It took five years, but eventually Merritt's name was passed around until his was America's next great hypnotist. His first shows were bigger than any he'd had before but still small in terms of show business. He stayed in California, mostly, because anything will pass there, growing more and more famous with each show because he was good at what he did and people appreciated that. At the age of twenty seven, he was offered his first tour and it was absolutely huge. He remembered crying like a five year old girl when his brother rang him with the news, immediately calling his parents to tell them. They told him they were proud and that everyone in his hometown was talking about him.

He wished he'd known then how quickly his time in the spotlight would end; maybe then he could have minimised the damage somewhat. He'd been touring the US on and off for six years and one day, he went to pay for his lunch from his credit card to have it denied. Luckily, the waitress and her manager were fans of his and said he could have his food on the house. He went straight to an ATM to find his account empty. It was void of any money he'd made in the last twelve years. He called his bank, who said that his money had been transferred, with the permission of 'Mr McKinney', into another account.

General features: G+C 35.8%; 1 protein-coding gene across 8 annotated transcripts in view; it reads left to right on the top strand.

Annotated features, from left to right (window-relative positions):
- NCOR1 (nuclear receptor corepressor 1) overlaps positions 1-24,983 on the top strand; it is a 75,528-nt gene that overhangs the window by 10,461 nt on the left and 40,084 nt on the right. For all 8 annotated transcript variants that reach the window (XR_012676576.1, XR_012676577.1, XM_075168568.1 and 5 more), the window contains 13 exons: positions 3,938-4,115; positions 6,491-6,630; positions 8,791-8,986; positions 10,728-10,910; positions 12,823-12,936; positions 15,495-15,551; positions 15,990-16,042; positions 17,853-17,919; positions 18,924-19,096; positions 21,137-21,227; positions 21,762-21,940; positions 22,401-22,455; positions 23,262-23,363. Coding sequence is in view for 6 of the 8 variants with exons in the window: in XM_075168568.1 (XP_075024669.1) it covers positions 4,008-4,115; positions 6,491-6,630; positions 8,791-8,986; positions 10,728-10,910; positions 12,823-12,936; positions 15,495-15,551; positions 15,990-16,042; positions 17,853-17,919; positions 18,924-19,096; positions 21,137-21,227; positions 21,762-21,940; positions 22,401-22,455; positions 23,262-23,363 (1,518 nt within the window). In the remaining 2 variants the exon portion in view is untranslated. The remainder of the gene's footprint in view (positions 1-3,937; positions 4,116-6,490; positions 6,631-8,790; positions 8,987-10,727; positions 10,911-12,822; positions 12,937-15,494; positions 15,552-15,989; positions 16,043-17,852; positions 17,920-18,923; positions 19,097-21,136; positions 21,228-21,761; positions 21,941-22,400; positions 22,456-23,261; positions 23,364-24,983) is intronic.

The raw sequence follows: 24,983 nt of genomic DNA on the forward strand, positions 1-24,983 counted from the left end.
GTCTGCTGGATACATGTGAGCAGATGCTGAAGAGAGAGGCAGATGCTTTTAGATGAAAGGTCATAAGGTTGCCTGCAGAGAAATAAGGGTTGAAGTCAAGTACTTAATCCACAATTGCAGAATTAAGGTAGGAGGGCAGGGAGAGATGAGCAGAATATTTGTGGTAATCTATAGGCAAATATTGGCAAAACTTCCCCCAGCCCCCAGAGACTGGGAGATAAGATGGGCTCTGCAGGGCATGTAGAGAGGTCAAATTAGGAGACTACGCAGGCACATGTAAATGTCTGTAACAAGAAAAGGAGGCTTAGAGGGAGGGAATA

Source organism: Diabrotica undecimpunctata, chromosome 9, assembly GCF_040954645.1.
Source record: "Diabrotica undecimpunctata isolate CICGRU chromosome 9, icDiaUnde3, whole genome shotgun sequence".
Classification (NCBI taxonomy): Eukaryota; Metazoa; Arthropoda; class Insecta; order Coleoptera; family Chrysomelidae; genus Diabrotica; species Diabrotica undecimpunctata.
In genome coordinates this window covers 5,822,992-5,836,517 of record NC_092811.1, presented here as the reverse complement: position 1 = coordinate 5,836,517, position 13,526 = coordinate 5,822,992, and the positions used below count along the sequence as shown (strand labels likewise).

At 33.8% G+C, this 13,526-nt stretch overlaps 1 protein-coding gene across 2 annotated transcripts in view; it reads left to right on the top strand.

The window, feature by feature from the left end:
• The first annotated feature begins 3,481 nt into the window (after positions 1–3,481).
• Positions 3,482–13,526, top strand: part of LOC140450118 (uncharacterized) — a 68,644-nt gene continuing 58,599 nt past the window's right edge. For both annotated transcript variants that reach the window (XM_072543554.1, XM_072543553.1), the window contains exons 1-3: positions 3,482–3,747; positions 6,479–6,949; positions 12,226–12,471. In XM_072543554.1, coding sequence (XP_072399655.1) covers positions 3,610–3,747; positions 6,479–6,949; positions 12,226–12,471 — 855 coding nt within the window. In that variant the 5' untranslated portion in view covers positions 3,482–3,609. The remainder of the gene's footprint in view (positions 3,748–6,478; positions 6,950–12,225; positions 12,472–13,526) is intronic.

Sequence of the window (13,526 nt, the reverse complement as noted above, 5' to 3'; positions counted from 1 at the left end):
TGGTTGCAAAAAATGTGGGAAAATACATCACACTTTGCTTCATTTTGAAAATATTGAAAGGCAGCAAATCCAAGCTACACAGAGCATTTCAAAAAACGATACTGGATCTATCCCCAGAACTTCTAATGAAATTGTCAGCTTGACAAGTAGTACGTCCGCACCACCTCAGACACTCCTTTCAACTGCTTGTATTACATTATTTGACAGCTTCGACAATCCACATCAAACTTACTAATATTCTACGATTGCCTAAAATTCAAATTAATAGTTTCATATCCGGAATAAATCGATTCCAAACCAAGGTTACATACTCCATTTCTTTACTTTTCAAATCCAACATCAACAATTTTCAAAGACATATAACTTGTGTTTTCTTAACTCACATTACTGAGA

Merritt returned to the apartment he had been sharing with his brother to find a note written in said brother's identifiable scrawling handwriting:

Sorry, Merritt.

Merritt had never spoken to his brother again, disappearing for a number of years before going back to his college ways, using mentalism and hypnotism to make money, except, this time, he made a point of making sure that no one he met would be screwed over my someone they loved. He stayed true to this up to the day he received his invitation from the Eye, making sure that the woman who came into the café with her cheating husband wouldn't have both her marriage and her relationship with her sister ruined.

In truth, the only reason he agreed to join the Horsemen at first was because they would be returning things to those who had lost them, restoring justice to those who had been cheated. If Merritt was to be remembered for anything, he wanted to be remembered for helping people escape the fate he himself had fallen prey to. The respect, and then love, that he held for the other Horsemen came later but only intensified his need to stop people getting hurt.